Allie Brosh's Bicycle post brought up a resurgence of emotions in me: nostalgia, pain, and hatred for that most secretly malicious of transportation devices, the bicycle. My traumatic bike experience came when I was 19. It was then that I learned the horrible truth about bicycles: given the chance, a bicycle will gleefully turn on you in the most embarrassing way possible. This is their way. Every bike accident I've had has been in front of a public audience, with a high humiliation factor and a low chance of dignity recovery. This one took the cake.
I was home for the summer, and classes at my high school across the neighborhood were still in session, so it seemed like a great time to visit my old English teacher. Hopping on my bike, I thought of how awesome I was gonna be, walking into his classroom like a BAMF college student and regaling him with tales of, like, literacy or something.
Still daydreaming, I decided to cut through the parking lot of the middle school next door to my high school. And still daydreaming, I saw the curb coming up and thought, "I'll just jump it." I don't know why I thought this. I'd never jumped a curb before.
My front tire slammed into the curb, and I went flying over the handlebars. My face hit the sidewalk and skidded, making this horrible grinding sound. When I sat up, blood pouring from the left side of my face, I couldn't see anything out my left eye. I started sobbing hysterically, convinced I'd ground my eye out against the concrete.
A mom waiting nearby in a minivan came over to help and escorted me to the front office of the middle school. Everyone in the office gasped when I entered, making me even more certain that I'd irreparably mangled my face. the rest of my life was going to be like that Mel Gibson movie, and I'd have to find some underappreciated kid to teach stuff to. But what stuff? WHAT STUFF?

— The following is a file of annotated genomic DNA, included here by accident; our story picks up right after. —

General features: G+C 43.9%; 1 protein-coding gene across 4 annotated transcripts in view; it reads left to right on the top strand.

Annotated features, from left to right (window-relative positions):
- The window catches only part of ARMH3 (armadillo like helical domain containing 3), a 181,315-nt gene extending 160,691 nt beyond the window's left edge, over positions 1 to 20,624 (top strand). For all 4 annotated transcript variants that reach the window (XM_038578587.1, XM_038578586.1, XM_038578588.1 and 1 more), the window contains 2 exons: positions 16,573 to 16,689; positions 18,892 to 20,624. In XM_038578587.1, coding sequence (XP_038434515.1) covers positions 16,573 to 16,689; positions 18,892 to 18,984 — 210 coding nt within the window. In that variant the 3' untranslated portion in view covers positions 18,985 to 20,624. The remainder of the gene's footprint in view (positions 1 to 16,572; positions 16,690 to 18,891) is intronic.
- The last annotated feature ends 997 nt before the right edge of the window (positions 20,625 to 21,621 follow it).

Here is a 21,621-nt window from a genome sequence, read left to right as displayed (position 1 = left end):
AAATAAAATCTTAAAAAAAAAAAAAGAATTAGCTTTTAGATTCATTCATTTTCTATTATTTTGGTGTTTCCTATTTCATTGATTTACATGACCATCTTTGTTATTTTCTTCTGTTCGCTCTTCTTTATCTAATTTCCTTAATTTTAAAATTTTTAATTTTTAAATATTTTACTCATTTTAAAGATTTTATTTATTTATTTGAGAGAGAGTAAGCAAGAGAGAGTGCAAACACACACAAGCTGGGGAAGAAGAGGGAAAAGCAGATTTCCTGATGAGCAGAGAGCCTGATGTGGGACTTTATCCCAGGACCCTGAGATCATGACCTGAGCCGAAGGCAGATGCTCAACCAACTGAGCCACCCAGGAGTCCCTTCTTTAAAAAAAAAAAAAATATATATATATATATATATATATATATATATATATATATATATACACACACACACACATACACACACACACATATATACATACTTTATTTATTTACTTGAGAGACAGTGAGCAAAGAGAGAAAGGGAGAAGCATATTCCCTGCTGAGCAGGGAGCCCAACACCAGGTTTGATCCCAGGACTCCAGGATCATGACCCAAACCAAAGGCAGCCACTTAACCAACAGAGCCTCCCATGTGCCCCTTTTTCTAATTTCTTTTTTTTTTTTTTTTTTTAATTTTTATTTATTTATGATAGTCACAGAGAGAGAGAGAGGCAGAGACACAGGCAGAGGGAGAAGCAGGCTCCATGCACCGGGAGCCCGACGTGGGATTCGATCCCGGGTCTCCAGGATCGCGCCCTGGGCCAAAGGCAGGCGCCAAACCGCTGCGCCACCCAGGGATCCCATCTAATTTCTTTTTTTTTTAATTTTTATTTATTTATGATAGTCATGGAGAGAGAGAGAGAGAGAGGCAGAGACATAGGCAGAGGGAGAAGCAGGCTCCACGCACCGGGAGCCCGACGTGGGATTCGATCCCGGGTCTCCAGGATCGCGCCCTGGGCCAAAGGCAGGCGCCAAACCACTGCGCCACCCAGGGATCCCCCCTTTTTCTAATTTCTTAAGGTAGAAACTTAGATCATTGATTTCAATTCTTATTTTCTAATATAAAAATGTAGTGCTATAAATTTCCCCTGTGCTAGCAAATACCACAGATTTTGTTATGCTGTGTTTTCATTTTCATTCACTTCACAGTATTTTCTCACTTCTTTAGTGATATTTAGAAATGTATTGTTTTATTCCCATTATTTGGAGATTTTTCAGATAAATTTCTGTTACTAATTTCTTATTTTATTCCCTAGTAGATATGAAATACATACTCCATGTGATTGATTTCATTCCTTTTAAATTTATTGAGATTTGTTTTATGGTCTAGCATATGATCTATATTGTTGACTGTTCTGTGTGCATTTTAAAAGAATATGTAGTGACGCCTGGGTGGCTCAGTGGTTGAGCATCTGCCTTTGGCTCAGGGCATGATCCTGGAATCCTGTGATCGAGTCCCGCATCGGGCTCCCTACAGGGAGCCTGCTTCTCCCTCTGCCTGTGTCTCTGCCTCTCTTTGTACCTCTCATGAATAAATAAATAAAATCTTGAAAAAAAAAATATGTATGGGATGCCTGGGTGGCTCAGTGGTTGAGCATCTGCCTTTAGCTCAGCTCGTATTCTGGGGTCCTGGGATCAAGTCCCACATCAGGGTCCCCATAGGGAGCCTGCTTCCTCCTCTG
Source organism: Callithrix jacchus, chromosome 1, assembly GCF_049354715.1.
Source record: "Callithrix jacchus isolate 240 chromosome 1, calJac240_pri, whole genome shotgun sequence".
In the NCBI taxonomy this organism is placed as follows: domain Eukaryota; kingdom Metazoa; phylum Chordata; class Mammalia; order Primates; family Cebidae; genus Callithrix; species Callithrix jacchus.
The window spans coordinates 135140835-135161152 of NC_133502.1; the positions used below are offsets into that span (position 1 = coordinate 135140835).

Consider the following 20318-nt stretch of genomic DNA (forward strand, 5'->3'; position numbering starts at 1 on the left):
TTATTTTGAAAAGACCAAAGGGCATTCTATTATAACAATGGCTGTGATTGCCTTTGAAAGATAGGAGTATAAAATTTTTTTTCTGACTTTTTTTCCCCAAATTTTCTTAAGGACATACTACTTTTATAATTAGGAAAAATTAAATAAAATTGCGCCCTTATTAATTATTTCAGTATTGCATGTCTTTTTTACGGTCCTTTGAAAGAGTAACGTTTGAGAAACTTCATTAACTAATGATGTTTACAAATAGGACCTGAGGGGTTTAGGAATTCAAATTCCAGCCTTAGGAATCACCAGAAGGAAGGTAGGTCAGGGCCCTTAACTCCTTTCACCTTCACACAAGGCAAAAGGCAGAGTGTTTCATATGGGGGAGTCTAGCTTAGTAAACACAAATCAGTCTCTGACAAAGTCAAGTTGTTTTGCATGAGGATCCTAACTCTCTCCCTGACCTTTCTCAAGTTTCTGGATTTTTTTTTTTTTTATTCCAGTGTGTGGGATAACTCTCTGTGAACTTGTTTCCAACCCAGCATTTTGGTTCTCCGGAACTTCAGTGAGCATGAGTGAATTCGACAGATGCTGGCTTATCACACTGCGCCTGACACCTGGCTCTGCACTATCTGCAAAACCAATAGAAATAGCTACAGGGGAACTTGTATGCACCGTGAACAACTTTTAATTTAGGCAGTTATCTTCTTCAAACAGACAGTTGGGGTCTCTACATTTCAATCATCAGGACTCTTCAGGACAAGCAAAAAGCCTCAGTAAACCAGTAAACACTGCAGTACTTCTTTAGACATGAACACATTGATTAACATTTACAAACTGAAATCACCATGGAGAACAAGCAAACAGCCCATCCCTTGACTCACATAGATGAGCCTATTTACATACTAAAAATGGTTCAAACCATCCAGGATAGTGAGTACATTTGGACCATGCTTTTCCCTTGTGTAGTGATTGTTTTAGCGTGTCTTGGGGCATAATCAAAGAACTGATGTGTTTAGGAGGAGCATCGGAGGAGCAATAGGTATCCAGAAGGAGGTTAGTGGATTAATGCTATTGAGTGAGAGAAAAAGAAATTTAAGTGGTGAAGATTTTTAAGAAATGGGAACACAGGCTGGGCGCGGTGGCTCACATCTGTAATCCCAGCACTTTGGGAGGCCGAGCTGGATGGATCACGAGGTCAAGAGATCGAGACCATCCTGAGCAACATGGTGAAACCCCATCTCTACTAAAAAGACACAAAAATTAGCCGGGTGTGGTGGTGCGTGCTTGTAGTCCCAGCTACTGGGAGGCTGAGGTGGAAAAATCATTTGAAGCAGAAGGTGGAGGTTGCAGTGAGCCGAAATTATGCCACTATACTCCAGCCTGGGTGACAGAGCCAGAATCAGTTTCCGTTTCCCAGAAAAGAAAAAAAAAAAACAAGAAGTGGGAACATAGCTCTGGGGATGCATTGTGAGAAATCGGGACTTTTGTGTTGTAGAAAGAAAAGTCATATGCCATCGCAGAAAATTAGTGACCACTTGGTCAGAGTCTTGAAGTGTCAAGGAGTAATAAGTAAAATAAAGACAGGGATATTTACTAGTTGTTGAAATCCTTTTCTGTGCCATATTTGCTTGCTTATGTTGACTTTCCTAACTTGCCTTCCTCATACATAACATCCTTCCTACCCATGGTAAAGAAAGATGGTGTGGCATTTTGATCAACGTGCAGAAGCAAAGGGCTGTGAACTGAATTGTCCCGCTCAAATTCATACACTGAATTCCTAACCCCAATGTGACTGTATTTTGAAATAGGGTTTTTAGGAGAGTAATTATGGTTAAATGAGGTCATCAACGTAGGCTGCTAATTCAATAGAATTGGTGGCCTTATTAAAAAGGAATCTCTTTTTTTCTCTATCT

A student aid took me to the nurse's office. The nurse sat me down, wiping blood and grit off my face, and said, "What grade are you in, sweetheart?"
The sympathetic look fled from her face as she realized I was just a short, wussy pseudo-adult and not some poor child, and she said, "Oh, stop crying. This won't even need stitches."
Fifteen minutes later, fresh from the middle school nurse's office with a bandage over one eyebrow, a black eye already forming, and my dignity severely injured, I skulked into my old English teacher's classroom. "Oh my god," he said. "What happened to you?"
I told him, and he tried really hard to keep from laughing. I did not regale anybody with tales of literacy or something, because every time one of his students wandered in, they immediately asked what happened to me, and I had to repeat the tale while my former teacher tried not to laugh.
On my way out of the building, I caught two middle school pricks trying to steal my bike. I should've let them take it. Haven't used the damn thing since.